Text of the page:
Recent trading in silver and gold has shown the inverse of patterns consistent with a speculative frenzy.

Instead of retail investors buying into a rising market, steady and massive accumulation has been noted on dips.

This was happening long before the April crash in precious metal prices. This is the strongest form of accumulation, because it is mostly free from emotion.

No Fear or Greed, Just Buying

The emotional nature of the market is unusually strong. No panic selling out of fear arose. Instead, the price takedown in the paper futures market was blatant and commonplace.

No greed factor was noted, as buyers continue to come into the physical market at the lower prices, despite relatively high premiums for buying physical metals.

The gap between fundamentals and pricing continues to widen as value investors awaken to the speculative potential of silver. Instead of irrational euphoria and widespread participation, there was irrational despair in the form of generally poor sentiment from the outside looking in.

Again, those who accumulate at this stage are the strongest hands, made up of users and value or contrarian investors who see through the enormous facade of the paper silver market with mostly dispassionate eyes.

These investors are a testament to silver’s tendency to remain a monetary asset, a fact that continues to worry central bankers.

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Is the CME Fueling its Own Demise?

The CME and its big commercial traders have been cheating the rest of the market in the name of liquidity.

In a real blowout, most of the selling happens in a frenzy at the bottom. The lower the price goes, the more metal will become available as the weak hands panic. The problem with this is that the weak hands just do not have any physicalto sell, as the strong hands stand ready to buy it up.

Some physical buyers will unload some or all of their holdings, but most long term precious metal investors will see the latest sell off charade for what it is: just another opportunity to add to their positions.

All of the reasons they bought these metals to begin with continue to be confirmed. The only real danger to the fundamentals (and the situation is probably past the point of repair in that regard) are fiscal changes that negate the necessity of money printing. This is highly unlikely to happen in the present situation.

For the first few years of Quantitative Easing, one could perhaps have argued that the money stayed locked up in the banking system. Now the huge amount of money being created is being spent on food stamps and the like, feeding right into the economy.

The result is a decoupling at the very least, in the absence of an outright currency collapse.

Maintain Two Markets

Two markets now seem to be operating, and the pricing difference between them may ultimately widen considerably. One is the paper futures market for the traders, while the other is the physical market for the users and retail investors.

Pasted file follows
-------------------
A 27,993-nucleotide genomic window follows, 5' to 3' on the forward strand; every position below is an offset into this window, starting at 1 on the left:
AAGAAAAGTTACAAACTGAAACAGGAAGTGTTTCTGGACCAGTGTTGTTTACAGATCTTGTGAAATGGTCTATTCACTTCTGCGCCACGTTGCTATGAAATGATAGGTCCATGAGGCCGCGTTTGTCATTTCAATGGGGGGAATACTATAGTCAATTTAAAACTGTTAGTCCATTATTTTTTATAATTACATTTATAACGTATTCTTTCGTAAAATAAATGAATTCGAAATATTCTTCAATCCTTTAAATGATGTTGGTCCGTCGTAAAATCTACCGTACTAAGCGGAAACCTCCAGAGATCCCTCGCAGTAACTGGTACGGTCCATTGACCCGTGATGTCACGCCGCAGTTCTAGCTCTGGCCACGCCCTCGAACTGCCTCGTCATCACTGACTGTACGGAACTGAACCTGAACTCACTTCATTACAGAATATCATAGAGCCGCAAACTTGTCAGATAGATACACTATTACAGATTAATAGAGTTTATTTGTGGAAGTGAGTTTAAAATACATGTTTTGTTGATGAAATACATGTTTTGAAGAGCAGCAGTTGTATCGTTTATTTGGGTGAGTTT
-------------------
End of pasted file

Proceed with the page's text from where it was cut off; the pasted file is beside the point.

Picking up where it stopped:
Could this paper-physical price divergence happen without the imposition of capital controls, the banning of silver and gold ownership or other forms of confiscation?

Well, it is already happening. The big futures market players have been orchestrating the most egregious, uneconomic, selling cascades at will almost daily in front of everyone without any obligation to deliver physical metal, but no one seems to care.

This has brought the paper futures market just a flap of the proverbial butterfly’s wings away from default and panic. Controls imposed in the midst of such a crisis would only serve to further inflame the panic. A black market would develop immediately.

Just think of all the investors who bought their metal with cash, or who otherwise went undetected. It would be a nightmare going after these people to take away their metal. The relatively small silver market would be only be $500 billion in sizeeven at a price of $500 per ounce if silver inflated by more than a factor of ten.

To put this in perspective, that vastly inflated silver market would still be far less in size than the annual Federal budget deficit and is not even as large as the big bailout from 2008.

The Key is Dealers and Producers

Producers must be willing to hold back their stocks to see the prices really start to rally.
Miners are the last holdout, and they have largely remained silent about the manipulation of their product, at the expense of their shareholders.

Perhaps they are bought and paid for by the very banks that provide their cash flow accounts and financing, since it is these same banks that also profit from the ongoing price suppression.

Ultimately, these big dealers and their purported non-for-profit customers will have to pay higher prices to cover their massive shorts.